Gung Fu: Health Warning (you will get punched and kicked)
Gung Fu is a singular, insular activity with limited real world value. I rarely get into fights and training martial arts is arguably dentrimental to health on a variety of levels; such as elevated cortisol levels and the obvious wear and tear on the body. Additionally, over the next few years I predict that the medical fraternity will publish further research regarding head trauma as a consequence of getting hit and long term brain damage.
Benefits of Gung Fu: Free Your Mind
So what are the benefits of Gung Fu, or any type of martial art training? Ultimately, training Gung Fu is about learning a life skill which will help us survive if we end up getting into a fight. Now that I’m in my eighteenth year in Gung Fu, I am beginning to recognize the fringe benefit, which can be said to be true of any vocation that is approached with a high degree of focus; self mastery.
In Gung Fu we are obviously learning to express our own bodies (e.g. proprioception) but by doing so, we are also creating a foundation which allows us to relate to the World and connect with nature, consciousness, or the divine. By striving for mastery we are forced to approach the subject matter from multiple and diverse angles, figuratively and literally and therefore we learn about the ACT of learning. For instance my Gung Fu training has been a segue into topics ranging from kinesiology, to body language and hypnosis.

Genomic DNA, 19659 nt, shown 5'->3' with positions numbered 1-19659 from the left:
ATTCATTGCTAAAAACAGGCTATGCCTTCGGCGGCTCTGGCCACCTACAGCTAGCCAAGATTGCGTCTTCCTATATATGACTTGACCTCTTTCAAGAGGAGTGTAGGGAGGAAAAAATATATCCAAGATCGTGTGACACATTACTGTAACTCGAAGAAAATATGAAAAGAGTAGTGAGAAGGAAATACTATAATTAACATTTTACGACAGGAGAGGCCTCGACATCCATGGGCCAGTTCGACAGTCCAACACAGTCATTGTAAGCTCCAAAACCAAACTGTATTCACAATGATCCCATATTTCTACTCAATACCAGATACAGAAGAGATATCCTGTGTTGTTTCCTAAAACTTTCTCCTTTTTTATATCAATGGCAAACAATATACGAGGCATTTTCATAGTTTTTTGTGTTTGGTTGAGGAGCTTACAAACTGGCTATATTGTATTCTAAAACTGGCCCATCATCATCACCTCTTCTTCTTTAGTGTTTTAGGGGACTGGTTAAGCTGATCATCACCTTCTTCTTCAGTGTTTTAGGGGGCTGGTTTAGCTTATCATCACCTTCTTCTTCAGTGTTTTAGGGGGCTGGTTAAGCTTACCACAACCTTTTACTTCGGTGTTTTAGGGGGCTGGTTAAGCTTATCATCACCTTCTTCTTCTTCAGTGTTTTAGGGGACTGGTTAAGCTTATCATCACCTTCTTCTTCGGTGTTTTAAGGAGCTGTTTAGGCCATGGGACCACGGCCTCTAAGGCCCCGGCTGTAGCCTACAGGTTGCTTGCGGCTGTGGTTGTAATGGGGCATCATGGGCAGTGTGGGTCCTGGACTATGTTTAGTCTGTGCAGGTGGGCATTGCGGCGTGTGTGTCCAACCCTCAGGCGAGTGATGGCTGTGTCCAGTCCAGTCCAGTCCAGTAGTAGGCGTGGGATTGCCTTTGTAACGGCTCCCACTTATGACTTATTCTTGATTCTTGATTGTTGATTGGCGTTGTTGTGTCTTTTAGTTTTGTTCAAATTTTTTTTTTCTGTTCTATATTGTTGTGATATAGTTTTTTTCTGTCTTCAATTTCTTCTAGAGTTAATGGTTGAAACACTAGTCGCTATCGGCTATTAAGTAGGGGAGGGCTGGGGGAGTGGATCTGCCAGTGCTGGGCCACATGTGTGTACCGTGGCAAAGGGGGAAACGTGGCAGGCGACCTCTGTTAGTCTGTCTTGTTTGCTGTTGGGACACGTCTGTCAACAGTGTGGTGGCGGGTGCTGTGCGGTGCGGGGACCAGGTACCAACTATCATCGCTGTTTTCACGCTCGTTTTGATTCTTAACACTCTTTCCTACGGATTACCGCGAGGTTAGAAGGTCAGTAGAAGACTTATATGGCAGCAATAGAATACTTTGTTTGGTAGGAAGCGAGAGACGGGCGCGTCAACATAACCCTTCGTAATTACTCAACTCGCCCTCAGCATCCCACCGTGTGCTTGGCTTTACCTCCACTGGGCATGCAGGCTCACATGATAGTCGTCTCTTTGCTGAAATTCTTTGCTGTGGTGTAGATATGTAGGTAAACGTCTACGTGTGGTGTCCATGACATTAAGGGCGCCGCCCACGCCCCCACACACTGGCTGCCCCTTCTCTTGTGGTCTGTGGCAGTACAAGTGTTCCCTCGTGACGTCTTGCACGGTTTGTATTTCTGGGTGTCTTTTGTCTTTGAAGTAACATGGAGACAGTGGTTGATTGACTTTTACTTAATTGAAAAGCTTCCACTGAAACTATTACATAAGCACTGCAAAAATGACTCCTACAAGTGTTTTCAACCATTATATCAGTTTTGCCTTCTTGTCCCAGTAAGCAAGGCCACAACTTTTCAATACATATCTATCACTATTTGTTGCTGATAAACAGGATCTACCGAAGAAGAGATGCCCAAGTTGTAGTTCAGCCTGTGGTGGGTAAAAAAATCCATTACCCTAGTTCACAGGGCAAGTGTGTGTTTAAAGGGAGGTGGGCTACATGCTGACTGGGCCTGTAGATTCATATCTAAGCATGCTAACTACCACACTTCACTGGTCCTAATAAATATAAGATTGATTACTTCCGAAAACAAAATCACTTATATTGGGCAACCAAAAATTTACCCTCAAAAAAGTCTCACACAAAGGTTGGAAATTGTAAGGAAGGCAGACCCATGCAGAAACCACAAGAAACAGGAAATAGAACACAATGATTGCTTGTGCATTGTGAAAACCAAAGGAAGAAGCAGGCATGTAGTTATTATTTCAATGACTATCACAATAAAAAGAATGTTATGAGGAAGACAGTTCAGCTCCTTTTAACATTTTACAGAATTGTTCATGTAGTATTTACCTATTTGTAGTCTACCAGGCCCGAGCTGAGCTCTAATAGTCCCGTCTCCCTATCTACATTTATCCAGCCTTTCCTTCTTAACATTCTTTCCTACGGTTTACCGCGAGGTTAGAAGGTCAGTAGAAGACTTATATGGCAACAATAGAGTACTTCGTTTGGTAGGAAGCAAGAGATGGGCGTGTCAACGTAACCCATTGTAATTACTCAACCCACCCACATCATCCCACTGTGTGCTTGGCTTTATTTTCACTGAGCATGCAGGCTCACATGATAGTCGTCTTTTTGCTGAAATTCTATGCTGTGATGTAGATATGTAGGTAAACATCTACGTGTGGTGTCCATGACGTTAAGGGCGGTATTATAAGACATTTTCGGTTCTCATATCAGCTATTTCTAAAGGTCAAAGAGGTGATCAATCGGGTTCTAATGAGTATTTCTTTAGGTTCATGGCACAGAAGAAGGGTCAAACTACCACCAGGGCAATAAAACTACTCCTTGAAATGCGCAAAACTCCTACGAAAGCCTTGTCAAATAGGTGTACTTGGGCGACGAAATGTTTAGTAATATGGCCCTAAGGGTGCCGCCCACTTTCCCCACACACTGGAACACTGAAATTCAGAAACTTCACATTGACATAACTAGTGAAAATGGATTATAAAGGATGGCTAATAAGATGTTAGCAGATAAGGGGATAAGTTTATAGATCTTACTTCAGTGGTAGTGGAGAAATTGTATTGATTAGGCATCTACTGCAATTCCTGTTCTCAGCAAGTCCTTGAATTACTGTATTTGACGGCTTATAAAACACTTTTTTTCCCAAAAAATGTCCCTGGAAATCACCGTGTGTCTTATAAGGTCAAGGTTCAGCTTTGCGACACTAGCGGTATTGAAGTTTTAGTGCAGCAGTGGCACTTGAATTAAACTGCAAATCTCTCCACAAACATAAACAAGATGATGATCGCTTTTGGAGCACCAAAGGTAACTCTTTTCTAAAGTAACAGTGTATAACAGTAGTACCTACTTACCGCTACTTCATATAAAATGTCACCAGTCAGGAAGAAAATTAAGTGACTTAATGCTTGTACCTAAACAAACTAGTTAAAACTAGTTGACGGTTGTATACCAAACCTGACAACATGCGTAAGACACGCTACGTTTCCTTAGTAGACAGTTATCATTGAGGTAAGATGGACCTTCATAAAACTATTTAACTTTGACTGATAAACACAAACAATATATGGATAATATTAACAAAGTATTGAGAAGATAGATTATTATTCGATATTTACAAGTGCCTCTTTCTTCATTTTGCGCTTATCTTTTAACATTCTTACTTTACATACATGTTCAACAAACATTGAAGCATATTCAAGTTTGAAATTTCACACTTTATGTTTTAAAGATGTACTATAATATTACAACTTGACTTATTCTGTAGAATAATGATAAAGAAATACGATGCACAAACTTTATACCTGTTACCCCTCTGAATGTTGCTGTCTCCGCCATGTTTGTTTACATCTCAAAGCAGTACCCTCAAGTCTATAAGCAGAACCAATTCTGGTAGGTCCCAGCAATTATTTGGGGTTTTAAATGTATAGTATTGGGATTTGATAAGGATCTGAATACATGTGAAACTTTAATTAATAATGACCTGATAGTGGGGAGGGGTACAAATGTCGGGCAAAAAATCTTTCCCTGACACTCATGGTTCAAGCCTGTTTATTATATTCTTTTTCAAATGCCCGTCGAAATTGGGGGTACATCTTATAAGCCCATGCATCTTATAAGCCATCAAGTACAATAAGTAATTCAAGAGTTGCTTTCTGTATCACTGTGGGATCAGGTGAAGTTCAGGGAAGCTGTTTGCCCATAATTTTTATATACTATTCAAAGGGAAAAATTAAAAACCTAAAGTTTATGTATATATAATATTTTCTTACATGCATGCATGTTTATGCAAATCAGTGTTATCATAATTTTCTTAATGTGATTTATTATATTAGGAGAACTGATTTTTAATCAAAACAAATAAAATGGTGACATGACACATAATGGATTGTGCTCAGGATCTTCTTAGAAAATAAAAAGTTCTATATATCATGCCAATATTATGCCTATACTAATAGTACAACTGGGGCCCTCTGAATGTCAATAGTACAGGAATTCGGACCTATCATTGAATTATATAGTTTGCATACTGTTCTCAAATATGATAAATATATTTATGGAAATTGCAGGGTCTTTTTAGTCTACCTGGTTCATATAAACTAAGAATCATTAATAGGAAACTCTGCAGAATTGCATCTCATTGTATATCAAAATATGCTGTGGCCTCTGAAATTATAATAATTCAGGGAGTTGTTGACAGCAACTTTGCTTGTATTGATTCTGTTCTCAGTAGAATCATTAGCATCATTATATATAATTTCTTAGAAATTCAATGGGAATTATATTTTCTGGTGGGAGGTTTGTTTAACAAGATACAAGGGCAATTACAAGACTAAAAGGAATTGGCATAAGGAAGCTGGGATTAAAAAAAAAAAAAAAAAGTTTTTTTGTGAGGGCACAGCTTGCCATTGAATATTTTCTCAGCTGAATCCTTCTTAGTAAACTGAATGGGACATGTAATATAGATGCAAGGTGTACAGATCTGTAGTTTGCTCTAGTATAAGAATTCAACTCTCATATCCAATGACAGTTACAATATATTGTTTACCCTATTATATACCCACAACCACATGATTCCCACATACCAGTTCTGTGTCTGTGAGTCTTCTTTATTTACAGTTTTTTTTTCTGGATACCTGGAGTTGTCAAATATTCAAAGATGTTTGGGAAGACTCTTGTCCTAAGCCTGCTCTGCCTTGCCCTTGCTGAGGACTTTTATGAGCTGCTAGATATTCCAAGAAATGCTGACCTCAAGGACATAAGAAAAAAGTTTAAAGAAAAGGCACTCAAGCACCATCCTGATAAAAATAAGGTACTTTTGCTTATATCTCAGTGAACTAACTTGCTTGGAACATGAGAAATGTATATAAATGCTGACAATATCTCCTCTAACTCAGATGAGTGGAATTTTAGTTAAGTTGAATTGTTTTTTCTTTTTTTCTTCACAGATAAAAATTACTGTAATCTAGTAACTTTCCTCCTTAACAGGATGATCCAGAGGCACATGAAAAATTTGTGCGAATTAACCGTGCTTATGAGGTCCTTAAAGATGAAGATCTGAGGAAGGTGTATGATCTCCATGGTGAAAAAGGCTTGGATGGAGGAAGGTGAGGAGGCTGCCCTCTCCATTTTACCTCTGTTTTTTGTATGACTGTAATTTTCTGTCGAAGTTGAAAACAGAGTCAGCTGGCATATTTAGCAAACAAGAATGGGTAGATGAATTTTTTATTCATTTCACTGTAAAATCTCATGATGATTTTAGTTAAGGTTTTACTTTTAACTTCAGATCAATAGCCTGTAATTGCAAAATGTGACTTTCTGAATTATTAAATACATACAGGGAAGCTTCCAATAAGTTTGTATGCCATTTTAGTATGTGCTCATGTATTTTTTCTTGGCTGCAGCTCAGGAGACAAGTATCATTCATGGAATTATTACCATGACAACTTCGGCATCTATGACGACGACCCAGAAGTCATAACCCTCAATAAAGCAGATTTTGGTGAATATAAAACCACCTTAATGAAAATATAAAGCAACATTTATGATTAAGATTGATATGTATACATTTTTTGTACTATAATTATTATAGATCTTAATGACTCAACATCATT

Gung Fu as a Higher Order Skill
Mastery of Gung Fu is a higher-order skill as it covers critical thinking, experiential modes of learning as well as specific skills like anticipation, which instill a level of foresight. The latter being especially important in enabling us to predict the build up to potentially dangerous situations (awareness leads to avoidance).
Choose your passion. Mine is Gung Fu.